Animal agriculture must pay attention to this legal threat now. This sounds fanciful, even ridiculous, but remember at least two European nations amended their national constitutions to recognize animals as “sentient creatures.” Remember there exists the Animal Legal Defense Fund (ALDF) to provide pro bono (free) legal assistance to animal rights groups, that HSUS and TV game show host Bob Barker have spent literally millions of dollars endowing “animal law” chairs at some of this country’s biggest and most prestigious law schools, and the American Bar Association (ABA) has an “animal law committee” and the majority of its members aren’t our industry’s best legal minds.

Which brings us back to lawyers, numbers and talent. We need to find working attorneys willing to donate – yes, I said donate – time and talent to help us prepare for this assault before someone files a personhood suit on behalf of pigs – deemed by those in the animal rights movement as one of the most intelligent animals we routinely kill and eat.

We need young attorneys and law school students to help us – and the rest of legal animal users – to maintain our legal rights and protections. We’re fortunate to have the National Agricultural Law Center at the University of Arkansas (http://nationalaglawcenter.org/). This is a group which needs our attention, our support and our donations. I have a feeling it may be our version of ALDF one day in the future.

Check out the websites I’ve listed; check the Internet and newsfeeds for “animal law” and “animal personhood.” It’s a serious issue – at least for the other side – and one that gives the term “kangaroo court” a whole new meaning.

 


© Copyright Brownfield, All rights Reserved. Written For: Brownfield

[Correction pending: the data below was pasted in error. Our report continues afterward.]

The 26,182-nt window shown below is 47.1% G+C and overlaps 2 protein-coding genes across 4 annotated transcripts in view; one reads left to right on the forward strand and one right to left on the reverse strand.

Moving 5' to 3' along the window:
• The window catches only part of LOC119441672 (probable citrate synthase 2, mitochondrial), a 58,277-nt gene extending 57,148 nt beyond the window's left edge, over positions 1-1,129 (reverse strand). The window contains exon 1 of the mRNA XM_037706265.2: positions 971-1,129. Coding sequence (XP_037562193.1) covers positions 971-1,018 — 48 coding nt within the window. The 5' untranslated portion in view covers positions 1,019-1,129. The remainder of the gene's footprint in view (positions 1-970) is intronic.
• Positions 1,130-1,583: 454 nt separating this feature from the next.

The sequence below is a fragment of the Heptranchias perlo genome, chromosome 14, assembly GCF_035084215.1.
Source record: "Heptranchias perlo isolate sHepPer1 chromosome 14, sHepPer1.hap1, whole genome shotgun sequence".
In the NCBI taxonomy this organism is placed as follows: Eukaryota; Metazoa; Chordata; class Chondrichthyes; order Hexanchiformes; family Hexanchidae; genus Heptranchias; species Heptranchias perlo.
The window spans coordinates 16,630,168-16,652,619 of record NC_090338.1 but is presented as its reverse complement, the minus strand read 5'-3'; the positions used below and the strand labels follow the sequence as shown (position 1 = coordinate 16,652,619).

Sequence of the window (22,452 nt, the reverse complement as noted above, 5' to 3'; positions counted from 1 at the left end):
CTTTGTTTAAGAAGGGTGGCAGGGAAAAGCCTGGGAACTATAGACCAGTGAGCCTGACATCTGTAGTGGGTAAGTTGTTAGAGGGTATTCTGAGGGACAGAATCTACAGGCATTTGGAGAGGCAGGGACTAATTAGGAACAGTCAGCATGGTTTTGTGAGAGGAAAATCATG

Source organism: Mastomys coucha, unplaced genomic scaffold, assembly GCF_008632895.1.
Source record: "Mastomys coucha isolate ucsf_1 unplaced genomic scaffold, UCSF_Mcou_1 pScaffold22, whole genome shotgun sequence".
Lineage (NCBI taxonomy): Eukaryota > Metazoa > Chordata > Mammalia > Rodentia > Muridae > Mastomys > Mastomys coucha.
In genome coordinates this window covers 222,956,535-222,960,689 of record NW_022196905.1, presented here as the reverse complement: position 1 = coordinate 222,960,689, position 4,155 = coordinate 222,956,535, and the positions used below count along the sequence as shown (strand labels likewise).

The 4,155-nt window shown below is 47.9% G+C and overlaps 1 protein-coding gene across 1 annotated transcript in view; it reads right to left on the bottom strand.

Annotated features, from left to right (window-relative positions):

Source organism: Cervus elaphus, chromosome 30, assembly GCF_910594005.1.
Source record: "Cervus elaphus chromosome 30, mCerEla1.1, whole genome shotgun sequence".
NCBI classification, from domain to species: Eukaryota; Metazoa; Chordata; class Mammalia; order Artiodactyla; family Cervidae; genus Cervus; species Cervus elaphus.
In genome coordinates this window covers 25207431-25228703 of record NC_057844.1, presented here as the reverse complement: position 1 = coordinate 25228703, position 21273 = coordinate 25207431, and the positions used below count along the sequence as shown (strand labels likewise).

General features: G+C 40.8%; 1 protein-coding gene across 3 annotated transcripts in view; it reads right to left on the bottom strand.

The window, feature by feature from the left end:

Comments

  1. C. Sawyer says:

    Let’s not forget that the animal rights activist, namely PETA and HSUS have educated our children from kindergarden upwards with propaganda. ALDF then joined the education of our law schools to educate law students in the fact that a lot of money could be made in animal law since their inception, yet if someone needs an attorney because their animal have been confiscated, most attorneys just do not know how to defend them so it becomes onesided. Not to mention there are animal rights advocates who partition judges and the prosecution and write threatening letters or phone calls to the offices of attorneys who are trying to defend people who are charged with animal cruelty. Remember that animal cruelty is not defined but in most laws state “animals are in eminent danger” but most are not taken because they are in eminent danger. They are taken because the animal rights agenda would like to see no more human use of animals period and want them free to roam on their own. What an unsafe environment that would create!

  2. M Covault says:

    Steve, you are spot on, and it’s what the enlightened individuals and groups who are battling the AR movement have been saying for years. The AR movement leaders have been planning this for decades. They have been patient and built on *incremental steps*, all the while using Alinski’s ‘Rule for Radicals’ to flimflam the public with with their propaganda mill BIG LIES as they infiltrated government agencies and legal entities that could help them attack animal enterprises through the legal system and government regulations. With all the problems the world and our society is facing in human interactions, it is very telling that these group care much more about using animals to punish people. As Jon Katz said in his blog recently: ” It makes no sense to claim to love animals and use them to hate people.” And isn’t that the crux of it? Individuals and groups who are *inhumane* to people and who use animals to control people–true inhumane, flawed logic, cult-like “true believers” who operate as disguised sociopaths.